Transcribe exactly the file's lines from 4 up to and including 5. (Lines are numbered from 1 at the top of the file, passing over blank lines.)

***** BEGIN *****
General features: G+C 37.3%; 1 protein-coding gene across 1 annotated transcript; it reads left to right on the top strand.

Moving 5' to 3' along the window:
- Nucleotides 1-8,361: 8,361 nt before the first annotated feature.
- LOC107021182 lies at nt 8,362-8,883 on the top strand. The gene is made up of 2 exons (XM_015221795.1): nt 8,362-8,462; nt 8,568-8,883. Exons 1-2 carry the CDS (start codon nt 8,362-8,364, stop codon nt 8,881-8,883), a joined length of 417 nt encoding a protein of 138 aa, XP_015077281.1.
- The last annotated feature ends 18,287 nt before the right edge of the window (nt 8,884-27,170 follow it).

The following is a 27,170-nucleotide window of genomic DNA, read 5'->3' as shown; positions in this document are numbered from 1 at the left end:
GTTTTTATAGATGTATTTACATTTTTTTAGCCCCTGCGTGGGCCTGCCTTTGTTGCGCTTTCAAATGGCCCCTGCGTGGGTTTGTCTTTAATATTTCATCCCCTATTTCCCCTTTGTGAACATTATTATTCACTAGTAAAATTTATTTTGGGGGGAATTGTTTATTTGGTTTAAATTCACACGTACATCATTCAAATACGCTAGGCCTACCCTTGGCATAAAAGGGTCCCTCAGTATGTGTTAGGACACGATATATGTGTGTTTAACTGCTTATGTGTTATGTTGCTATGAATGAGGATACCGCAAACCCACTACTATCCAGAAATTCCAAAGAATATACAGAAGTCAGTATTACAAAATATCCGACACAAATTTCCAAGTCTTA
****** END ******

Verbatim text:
- LOC107021182 lies at nt 8,362-8,883 on the top strand. The gene is made up of 2 exons (XM_015221795.1): nt 8,362-8,462; nt 8,568-8,883. Exons 1-2 carry the CDS (start codon nt 8,362-8,364, stop codon nt 8,881-8,883), a joined length of 417 nt encoding a protein of 138 aa, XP_015077281.1.
- The last annotated feature ends 18,287 nt before the right edge of the window (nt 8,884-27,170 follow it).